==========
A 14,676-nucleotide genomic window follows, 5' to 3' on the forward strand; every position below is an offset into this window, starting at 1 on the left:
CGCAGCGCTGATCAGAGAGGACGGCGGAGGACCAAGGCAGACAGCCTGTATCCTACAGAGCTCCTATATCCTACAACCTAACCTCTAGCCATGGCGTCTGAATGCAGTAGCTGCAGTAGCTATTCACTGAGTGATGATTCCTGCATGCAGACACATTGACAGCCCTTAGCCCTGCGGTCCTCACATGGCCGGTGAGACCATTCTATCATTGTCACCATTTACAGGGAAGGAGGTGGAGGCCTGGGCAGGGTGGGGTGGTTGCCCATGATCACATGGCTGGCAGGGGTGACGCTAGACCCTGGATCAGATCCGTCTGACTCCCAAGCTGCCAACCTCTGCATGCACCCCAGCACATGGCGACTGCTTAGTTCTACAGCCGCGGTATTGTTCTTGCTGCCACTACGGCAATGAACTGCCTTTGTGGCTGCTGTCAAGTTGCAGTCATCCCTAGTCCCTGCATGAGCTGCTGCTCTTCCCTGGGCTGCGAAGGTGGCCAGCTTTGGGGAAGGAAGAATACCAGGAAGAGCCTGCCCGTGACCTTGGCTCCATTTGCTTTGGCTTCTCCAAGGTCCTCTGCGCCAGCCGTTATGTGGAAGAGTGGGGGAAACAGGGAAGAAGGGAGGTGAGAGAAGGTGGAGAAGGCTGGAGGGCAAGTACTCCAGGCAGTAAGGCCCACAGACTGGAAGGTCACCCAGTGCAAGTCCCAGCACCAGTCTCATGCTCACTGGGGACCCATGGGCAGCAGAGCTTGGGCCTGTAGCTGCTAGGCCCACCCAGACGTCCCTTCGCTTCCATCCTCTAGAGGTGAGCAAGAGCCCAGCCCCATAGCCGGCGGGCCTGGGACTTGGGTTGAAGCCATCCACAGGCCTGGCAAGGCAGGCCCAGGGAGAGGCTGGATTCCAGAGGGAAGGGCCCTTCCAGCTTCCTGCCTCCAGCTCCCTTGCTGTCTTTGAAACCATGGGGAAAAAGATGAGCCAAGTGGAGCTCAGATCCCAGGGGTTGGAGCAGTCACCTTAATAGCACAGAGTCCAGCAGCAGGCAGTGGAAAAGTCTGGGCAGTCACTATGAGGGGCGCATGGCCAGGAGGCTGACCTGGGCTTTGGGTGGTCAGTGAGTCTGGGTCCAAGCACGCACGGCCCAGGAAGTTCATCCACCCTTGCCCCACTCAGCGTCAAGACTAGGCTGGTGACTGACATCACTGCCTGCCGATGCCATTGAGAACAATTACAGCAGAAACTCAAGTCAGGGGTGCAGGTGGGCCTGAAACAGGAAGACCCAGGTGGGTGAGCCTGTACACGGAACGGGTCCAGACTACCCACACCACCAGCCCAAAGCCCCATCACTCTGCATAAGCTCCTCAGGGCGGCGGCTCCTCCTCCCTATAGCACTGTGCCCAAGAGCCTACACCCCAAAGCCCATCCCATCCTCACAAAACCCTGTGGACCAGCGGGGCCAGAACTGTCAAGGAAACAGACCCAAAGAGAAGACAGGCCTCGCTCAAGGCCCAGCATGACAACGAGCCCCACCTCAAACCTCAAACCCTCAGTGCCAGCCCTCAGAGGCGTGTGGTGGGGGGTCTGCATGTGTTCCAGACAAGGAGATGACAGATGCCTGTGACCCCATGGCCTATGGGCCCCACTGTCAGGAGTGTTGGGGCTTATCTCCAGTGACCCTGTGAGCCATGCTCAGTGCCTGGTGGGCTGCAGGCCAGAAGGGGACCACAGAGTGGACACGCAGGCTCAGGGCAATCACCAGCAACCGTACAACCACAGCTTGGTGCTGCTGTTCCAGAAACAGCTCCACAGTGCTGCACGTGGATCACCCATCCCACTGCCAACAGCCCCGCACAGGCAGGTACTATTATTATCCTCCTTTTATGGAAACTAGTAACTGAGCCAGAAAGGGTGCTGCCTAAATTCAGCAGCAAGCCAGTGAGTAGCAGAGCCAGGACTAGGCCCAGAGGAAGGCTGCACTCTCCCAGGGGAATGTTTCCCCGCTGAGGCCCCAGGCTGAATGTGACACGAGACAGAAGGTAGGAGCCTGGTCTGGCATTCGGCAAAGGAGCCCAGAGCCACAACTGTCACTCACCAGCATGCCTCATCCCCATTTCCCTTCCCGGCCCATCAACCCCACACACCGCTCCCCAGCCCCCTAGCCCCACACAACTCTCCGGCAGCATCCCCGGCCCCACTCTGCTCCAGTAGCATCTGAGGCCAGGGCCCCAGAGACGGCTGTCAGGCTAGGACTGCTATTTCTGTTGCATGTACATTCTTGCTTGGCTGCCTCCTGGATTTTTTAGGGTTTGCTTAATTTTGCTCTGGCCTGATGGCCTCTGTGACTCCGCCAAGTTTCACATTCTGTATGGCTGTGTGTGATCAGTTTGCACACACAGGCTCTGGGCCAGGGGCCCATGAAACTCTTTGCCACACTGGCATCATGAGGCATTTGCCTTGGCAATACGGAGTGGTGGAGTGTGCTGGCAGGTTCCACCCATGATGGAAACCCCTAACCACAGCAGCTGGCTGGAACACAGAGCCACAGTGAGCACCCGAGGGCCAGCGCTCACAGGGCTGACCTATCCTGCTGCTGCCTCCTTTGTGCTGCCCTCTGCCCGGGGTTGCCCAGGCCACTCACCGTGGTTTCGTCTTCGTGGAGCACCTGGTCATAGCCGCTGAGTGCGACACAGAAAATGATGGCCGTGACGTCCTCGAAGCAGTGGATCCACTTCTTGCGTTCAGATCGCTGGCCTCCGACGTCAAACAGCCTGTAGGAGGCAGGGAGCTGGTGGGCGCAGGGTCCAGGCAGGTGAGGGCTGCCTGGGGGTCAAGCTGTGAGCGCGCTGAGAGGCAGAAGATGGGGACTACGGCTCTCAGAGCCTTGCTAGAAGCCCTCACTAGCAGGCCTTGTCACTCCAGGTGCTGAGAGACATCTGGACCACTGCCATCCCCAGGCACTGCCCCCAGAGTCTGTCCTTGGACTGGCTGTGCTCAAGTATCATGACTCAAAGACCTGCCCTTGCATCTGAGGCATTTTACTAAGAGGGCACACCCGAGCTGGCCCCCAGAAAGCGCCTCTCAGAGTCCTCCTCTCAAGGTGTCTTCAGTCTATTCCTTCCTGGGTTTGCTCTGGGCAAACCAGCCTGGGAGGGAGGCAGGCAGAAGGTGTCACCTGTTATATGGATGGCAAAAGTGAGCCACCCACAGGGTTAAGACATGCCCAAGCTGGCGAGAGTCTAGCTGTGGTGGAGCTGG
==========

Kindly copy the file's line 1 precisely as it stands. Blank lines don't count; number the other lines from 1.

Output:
A 14,676-nucleotide genomic window follows, 5' to 3' on the forward strand; every position below is an offset into this window, starting at 1 on the left: